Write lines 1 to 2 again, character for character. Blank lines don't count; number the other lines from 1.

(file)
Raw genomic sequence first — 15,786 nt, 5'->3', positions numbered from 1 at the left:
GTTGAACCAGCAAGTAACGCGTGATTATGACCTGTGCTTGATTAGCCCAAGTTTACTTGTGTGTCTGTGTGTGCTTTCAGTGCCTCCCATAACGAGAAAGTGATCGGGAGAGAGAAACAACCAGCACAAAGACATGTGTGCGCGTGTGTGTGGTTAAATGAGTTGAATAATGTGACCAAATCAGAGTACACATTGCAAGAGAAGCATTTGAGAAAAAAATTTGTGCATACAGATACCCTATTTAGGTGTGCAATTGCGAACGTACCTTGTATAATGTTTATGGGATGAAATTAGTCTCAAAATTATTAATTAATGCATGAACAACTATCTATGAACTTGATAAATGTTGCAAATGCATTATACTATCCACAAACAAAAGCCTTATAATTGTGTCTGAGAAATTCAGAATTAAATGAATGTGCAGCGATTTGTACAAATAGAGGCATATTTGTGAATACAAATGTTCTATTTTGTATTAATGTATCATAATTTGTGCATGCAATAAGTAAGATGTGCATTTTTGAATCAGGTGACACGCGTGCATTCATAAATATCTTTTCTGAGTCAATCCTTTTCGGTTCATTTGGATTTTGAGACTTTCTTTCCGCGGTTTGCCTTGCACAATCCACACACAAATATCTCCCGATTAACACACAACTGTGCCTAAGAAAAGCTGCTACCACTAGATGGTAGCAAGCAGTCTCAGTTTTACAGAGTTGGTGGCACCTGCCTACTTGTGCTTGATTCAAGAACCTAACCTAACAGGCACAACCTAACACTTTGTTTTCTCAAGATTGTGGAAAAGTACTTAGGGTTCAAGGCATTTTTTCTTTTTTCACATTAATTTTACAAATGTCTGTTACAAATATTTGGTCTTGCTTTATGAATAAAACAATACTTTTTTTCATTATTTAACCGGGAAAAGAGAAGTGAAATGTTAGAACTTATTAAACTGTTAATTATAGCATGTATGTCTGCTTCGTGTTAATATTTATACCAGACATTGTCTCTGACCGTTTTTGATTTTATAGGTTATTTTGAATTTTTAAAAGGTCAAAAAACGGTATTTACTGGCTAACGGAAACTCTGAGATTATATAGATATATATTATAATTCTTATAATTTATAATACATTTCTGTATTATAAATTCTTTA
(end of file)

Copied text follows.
Raw genomic sequence first — 15,786 nt, 5'->3', positions numbered from 1 at the left:
GTTGAACCAGCAAGTAACGCGTGATTATGACCTGTGCTTGATTAGCCCAAGTTTACTTGTGTGTCTGTGTGTGCTTTCAGTGCCTCCCATAACGAGAAAGTGATCGGGAGAGAGAAACAACCAGCACAAAGACATGTGTGCGCGTGTGTGTGGTTAAATGAGTTGAATAATGTGACCAAATCAGAGTACACATTGCAAGAGAAGCATTTGAGAAAAAAATTTGTGCATACAGATACCCTATTTAGGTGTGCAATTGCGAACGTACCTTGTATAATGTTTATGGGATGAAATTAGTCTCAAAATTATTAATTAATGCATGAACAACTATCTATGAACTTGATAAATGTTGCAAATGCATTATACTATCCACAAACAAAAGCCTTATAATTGTGTCTGAGAAATTCAGAATTAAATGAATGTGCAGCGATTTGTACAAATAGAGGCATATTTGTGAATACAAATGTTCTATTTTGTATTAATGTATCATAATTTGTGCATGCAATAAGTAAGATGTGCATTTTTGAATCAGGTGACACGCGTGCATTCATAAATATCTTTTCTGAGTCAATCCTTTTCGGTTCATTTGGATTTTGAGACTTTCTTTCCGCGGTTTGCCTTGCACAATCCACACACAAATATCTCCCGATTAACACACAACTGTGCCTAAGAAAAGCTGCTACCACTAGATGGTAGCAAGCAGTCTCAGTTTTACAGAGTTGGTGGCACCTGCCTACTTGTGCTTGATTCAAGAACCTAACCTAACAGGCACAACCTAACACTTTGTTTTCTCAAGATTGTGGAAAAGTACTTAGGGTTCAAGGCATTTTTTCTTTTTTCACATTAATTTTACAAATGTCTGTTACAAATATTTGGTCTTGCTTTATGAATAAAACAATACTTTTTTTCATTATTTAACCGGGAAAAGAGAAGTGAAATGTTAGAACTTATTAAACTGTTAATTATAGCATGTATGTCTGCTTCGTGTTAATATTTATACCAGACATTGTCTCTGACCGTTTTTGATTTTATAGGTTATTTTGAATTTTTAAAAGGTCAAAAAACGGTATTTACTGGCTAACGGAAACTCTGAGATTATATAGATATATATTATAATTCTTATAATTTATAATACATTTCTGTATTATAAATTCTTTA